South Kyme Tourist Information

South Kyme, an attractive Lincolnshire fenland village, lies about 10 miles north-northeast of the market town of Sleaford on the B1395 that runs north from the A17 towards the A153 at North Kyme.

A navigable river, the Kyme Eau, flows through the centre of the village becoming the River Slea as it flows towards Sleaford. This once was a main trading route between Sleaford and the Port of Boston before the days of the railway and metalled roads. Each year on May Bank Holiday weekend, a number of narrowboat enthusiasts make the journey upstream from the River Witham to meet at the village for an annual festival. The village residents also hold their popular scarecrow competition over the same weekend.

The village has as its emblem, the Kingfisher. A fine wooden sculpture of a Kingfisher by Simon Todd stands at the centre of the village on the riverbank near the blacksmiths yard.

On a site to the west of the village stands Kyme Tower for which the village is best known. This was a mediaeval castle which is believed to have been built between 1339 and 1381 by Gilbert de Umfraville third earl of Angus and lord of Kyme. Most of the building was demolished around 1720 - 1725 leaving only the single ashlar tower that exists today.

Opposite the tower lies the Church of St Mary and All Saints, a Victorian building situated at the site of an Anglo Saxon priory c.1140. The only remnant of the priory is its original Norman arched doorway which can be seen inside the entrance porch.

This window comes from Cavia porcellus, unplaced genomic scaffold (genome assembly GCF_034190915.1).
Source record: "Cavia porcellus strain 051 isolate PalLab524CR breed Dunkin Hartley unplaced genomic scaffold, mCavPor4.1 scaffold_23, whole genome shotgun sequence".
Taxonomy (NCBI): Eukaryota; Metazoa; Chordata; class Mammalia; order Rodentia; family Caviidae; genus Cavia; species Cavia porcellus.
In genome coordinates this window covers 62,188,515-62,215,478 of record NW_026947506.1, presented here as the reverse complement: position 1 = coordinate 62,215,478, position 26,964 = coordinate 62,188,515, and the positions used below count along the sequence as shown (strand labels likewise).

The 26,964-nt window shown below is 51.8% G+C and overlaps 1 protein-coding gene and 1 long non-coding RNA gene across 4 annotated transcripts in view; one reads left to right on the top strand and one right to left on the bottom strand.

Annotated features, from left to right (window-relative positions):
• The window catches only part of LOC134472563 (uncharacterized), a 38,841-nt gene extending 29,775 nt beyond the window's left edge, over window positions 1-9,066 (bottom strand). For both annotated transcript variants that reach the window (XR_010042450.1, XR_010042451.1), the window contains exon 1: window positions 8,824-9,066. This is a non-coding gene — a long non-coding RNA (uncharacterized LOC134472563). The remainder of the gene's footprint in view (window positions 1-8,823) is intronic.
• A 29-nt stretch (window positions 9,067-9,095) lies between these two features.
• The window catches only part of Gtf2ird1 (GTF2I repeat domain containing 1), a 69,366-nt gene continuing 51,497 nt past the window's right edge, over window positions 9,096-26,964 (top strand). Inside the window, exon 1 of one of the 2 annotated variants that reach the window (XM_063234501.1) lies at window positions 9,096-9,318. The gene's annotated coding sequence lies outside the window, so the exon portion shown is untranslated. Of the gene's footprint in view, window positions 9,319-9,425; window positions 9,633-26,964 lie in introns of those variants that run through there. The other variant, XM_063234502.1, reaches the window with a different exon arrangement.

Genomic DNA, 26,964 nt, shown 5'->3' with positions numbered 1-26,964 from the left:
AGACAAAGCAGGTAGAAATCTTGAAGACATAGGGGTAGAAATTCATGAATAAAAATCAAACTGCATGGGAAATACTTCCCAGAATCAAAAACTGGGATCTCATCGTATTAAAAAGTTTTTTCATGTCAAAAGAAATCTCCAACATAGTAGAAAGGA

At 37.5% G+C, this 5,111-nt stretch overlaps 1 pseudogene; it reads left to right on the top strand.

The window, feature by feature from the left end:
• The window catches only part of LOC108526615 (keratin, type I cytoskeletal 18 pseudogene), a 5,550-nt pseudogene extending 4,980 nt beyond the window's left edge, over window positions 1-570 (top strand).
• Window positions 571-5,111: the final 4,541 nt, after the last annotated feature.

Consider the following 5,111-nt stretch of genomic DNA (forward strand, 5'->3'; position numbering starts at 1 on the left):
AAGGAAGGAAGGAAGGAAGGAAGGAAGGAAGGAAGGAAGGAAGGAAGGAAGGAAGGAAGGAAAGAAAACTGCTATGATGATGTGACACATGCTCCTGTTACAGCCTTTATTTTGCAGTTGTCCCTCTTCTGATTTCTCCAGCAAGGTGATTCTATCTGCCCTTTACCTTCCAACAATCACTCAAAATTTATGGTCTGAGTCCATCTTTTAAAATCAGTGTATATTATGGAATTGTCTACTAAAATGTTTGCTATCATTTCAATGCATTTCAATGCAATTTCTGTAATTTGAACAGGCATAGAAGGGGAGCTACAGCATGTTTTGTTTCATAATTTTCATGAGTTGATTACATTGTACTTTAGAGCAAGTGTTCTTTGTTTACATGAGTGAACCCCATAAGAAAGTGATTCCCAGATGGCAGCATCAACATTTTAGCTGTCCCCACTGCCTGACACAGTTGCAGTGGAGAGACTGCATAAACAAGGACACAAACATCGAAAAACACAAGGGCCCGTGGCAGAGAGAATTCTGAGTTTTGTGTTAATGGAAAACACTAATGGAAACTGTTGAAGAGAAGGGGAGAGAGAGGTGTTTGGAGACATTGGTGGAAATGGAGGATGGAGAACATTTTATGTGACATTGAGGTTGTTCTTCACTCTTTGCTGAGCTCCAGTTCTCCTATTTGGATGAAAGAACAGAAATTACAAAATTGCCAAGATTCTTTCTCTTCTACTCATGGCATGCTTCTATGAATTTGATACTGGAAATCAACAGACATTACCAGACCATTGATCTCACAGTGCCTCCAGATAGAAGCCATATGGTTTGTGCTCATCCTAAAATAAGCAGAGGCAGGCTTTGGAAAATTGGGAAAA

The village supports a thriving pub/restaurant, ‘The Hume' which serves fine food and a selection of real ales. At the eastern boundary of the village is South Kyme Golf Club, which is popular with golfers for many miles around.

Description by Peter Bettis


Images of South Kyme

The Church of St Mary and All Saints, South Kyme © Peter Bettis
The Kingfisher, a wooden sculpture on the north bank of the Kyme Eau © Peter Bettis
An annual narrowboat meeting takes place each late spring bank holiday at South Kyme copy; Peter Bettis
The Kyme Eau which as it heads upstream, becomes the River Slea. It is not yet navigagable all the way to Sleaford but the canal preservation group are working on it. © Peter Bettis



* Distances shown are in a direct line. Distances by road will be longer.

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